Telecom companies have a major role to play in delivering impactful metaverse experiencesThe metaverse is kind of a funny thing. It’s not really real just yet but given what we do know about it–a combination of connectivity, compute, graphics rendering, immersive user interfaces and a handful of attendant technologies–it’s already relatively clear what it will do once everything falls into place. This may sound familiar to those of us who started thinking (and writing) about 5G well before the standard was even set. With that, let’s take a look at some likely metaverse use cases, and use places, courtesy of Peter Linder, Ericsson’s head of 5G marketing in North America.
As an aside, and to that earlier comment about pretty well knowing what 5G would be before it was actually real, this writer once upon a time hosted a panel including Linder wherein he compared 5G to golf, bowling and making cheese. He also very accurately predicted where we are today in terms of 5G being much more an enterprise than a consumer play and a technology dependent on a mix of spectrum types. Anyway…the metaverse.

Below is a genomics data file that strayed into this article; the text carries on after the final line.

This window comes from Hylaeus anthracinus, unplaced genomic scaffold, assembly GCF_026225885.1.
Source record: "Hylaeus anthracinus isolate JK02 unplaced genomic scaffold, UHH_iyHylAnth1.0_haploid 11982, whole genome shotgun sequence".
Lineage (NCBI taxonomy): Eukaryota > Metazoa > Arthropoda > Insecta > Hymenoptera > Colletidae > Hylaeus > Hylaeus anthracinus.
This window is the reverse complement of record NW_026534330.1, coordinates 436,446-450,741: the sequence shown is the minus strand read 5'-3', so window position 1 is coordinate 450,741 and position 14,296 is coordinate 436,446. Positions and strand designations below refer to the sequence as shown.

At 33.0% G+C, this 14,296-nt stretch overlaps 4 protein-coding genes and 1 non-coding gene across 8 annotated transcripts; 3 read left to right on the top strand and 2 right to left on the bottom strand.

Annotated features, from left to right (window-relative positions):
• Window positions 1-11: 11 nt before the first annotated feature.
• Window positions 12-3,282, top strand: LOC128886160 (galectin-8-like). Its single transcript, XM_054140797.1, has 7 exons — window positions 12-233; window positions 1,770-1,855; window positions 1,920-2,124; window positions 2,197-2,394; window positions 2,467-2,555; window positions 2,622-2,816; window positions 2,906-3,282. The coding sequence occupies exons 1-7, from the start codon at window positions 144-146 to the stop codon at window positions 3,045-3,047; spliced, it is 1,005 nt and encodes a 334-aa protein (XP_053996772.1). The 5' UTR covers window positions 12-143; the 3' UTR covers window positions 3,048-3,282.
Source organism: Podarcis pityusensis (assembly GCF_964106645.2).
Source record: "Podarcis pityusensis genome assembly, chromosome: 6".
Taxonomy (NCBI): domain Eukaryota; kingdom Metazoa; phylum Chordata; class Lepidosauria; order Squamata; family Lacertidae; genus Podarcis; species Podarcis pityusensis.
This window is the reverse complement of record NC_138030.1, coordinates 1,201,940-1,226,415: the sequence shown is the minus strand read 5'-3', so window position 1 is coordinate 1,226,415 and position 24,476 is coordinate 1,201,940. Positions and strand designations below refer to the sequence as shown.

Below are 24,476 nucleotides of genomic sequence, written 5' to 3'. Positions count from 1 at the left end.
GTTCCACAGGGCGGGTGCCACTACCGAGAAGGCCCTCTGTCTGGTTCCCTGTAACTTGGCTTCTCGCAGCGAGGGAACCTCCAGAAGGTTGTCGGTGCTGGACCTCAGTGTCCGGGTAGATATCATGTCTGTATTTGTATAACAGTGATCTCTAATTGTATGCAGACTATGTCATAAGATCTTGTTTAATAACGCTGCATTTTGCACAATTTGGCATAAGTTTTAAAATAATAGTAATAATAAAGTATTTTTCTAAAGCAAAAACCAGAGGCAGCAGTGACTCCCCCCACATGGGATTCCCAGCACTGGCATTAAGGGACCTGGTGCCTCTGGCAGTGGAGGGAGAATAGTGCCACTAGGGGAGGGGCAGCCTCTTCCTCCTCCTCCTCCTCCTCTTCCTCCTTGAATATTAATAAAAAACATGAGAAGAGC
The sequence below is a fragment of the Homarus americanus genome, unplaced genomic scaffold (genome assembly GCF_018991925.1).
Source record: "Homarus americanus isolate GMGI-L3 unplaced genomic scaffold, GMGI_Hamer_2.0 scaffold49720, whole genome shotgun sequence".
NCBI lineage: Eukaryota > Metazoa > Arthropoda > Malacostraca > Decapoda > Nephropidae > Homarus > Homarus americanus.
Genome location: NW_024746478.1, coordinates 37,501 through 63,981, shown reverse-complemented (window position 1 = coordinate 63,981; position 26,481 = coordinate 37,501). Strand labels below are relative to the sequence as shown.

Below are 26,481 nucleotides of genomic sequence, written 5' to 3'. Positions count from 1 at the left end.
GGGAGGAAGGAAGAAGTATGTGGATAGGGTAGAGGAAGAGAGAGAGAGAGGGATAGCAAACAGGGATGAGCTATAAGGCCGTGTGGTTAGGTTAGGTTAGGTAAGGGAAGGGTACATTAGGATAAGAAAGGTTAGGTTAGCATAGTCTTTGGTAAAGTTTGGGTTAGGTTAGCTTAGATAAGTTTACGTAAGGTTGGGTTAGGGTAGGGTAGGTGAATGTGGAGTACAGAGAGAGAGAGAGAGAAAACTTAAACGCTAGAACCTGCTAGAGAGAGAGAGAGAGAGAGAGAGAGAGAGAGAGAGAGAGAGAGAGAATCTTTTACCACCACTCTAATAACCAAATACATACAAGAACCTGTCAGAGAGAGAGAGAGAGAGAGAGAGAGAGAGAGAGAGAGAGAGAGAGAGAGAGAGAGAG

The metaverse at home, at the movies, and at the stadiumIn a recent blog post, Linder laid out 12 metaverse use cases; here we’ll take a look at some of the key points he works through. First, how we will we use the metaverse at home? This one is relatively straightforward–more immersive media experiences like gaming. In this case the how is maybe more interesting than the what. As operators, particularly in the U.S., look to leverage 5G to expand service revenues by providing home internet services via fixed wireless access, the metaverse could emerge as a key driver assuming demand comes around. “The majority of homes will be ‘metaversed’ by means of Wi-Fi, fiber, and 5G fixed wireless access,” he wrote. “Anybody who understands 5G knows that it is a perfect technology to deliver significantly improved latencies and experiences…VR/AR device vendors are already scrambling to make their devices 5G-enabled.”
He also makes another interesting point about the future of home media rooms and, as an extension of that, the way homes are designed. There’s a parallel here around the COVID-driven transition to working from home and remote working–basically if lots of people are working from home, they need office space. As such, home designers and builders will include more working spaces in new homes. The Atlantic covered that in this article, “Welcome to the Post-pandemic Dream Home.” As Linder wrote, “The next wave of immersive entertainment can make architects rethink the future of our media rooms…Our home of the future could thus transform into a great shared metaverse use place that is excellent for family and guests who can now be physically together yet digitally apart in their own worlds with ultra-personalized content.” ''
Full story here